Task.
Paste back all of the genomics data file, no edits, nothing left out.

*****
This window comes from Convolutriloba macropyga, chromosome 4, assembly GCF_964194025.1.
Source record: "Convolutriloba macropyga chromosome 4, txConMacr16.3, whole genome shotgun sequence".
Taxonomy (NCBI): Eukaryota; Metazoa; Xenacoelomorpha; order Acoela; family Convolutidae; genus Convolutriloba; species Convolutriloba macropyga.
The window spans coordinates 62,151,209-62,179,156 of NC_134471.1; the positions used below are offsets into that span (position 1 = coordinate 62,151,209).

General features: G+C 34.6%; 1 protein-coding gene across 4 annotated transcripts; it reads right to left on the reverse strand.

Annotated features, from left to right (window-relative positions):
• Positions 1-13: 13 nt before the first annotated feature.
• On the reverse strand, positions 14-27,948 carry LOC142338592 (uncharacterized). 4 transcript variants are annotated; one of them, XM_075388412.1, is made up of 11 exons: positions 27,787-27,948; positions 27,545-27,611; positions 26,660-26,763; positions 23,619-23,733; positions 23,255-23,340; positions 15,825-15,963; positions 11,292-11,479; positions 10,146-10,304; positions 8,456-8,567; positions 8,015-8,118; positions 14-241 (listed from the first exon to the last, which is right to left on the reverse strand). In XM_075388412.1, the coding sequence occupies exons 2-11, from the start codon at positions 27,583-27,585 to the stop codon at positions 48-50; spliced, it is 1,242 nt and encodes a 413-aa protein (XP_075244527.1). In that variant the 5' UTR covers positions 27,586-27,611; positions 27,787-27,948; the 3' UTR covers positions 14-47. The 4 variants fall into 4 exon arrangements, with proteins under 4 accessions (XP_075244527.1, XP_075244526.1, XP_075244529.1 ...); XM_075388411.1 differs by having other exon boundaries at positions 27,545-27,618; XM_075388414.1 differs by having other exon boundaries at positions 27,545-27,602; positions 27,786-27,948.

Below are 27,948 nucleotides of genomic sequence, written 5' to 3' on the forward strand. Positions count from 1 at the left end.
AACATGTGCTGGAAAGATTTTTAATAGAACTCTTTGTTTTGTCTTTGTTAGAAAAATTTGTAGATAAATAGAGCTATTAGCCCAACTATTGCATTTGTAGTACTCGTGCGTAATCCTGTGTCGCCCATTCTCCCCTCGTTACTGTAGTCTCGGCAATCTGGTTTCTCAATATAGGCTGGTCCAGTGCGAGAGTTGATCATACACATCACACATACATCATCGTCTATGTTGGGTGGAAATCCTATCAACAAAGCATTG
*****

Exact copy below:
This window comes from Convolutriloba macropyga, chromosome 4, assembly GCF_964194025.1.
Source record: "Convolutriloba macropyga chromosome 4, txConMacr16.3, whole genome shotgun sequence".
Taxonomy (NCBI): Eukaryota; Metazoa; Xenacoelomorpha; order Acoela; family Convolutidae; genus Convolutriloba; species Convolutriloba macropyga.
The window spans coordinates 62,151,209-62,179,156 of NC_134471.1; the positions used below are offsets into that span (position 1 = coordinate 62,151,209).

General features: G+C 34.6%; 1 protein-coding gene across 4 annotated transcripts; it reads right to left on the reverse strand.

Annotated features, from left to right (window-relative positions):
• Positions 1-13: 13 nt before the first annotated feature.
• On the reverse strand, positions 14-27,948 carry LOC142338592 (uncharacterized). 4 transcript variants are annotated; one of them, XM_075388412.1, is made up of 11 exons: positions 27,787-27,948; positions 27,545-27,611; positions 26,660-26,763; positions 23,619-23,733; positions 23,255-23,340; positions 15,825-15,963; positions 11,292-11,479; positions 10,146-10,304; positions 8,456-8,567; positions 8,015-8,118; positions 14-241 (listed from the first exon to the last, which is right to left on the reverse strand). In XM_075388412.1, the coding sequence occupies exons 2-11, from the start codon at positions 27,583-27,585 to the stop codon at positions 48-50; spliced, it is 1,242 nt and encodes a 413-aa protein (XP_075244527.1). In that variant the 5' UTR covers positions 27,586-27,611; positions 27,787-27,948; the 3' UTR covers positions 14-47. The 4 variants fall into 4 exon arrangements, with proteins under 4 accessions (XP_075244527.1, XP_075244526.1, XP_075244529.1 ...); XM_075388411.1 differs by having other exon boundaries at positions 27,545-27,618; XM_075388414.1 differs by having other exon boundaries at positions 27,545-27,602; positions 27,786-27,948.

Below are 27,948 nucleotides of genomic sequence, written 5' to 3' on the forward strand. Positions count from 1 at the left end.
AACATGTGCTGGAAAGATTTTTAATAGAACTCTTTGTTTTGTCTTTGTTAGAAAAATTTGTAGATAAATAGAGCTATTAGCCCAACTATTGCATTTGTAGTACTCGTGCGTAATCCTGTGTCGCCCATTCTCCCCTCGTTACTGTAGTCTCGGCAATCTGGTTTCTCAATATAGGCTGGTCCAGTGCGAGAGTTGATCATACACATCACACATACATCATCGTCTATGTTGGGTGGAAATCCTATCAACAAAGCATTG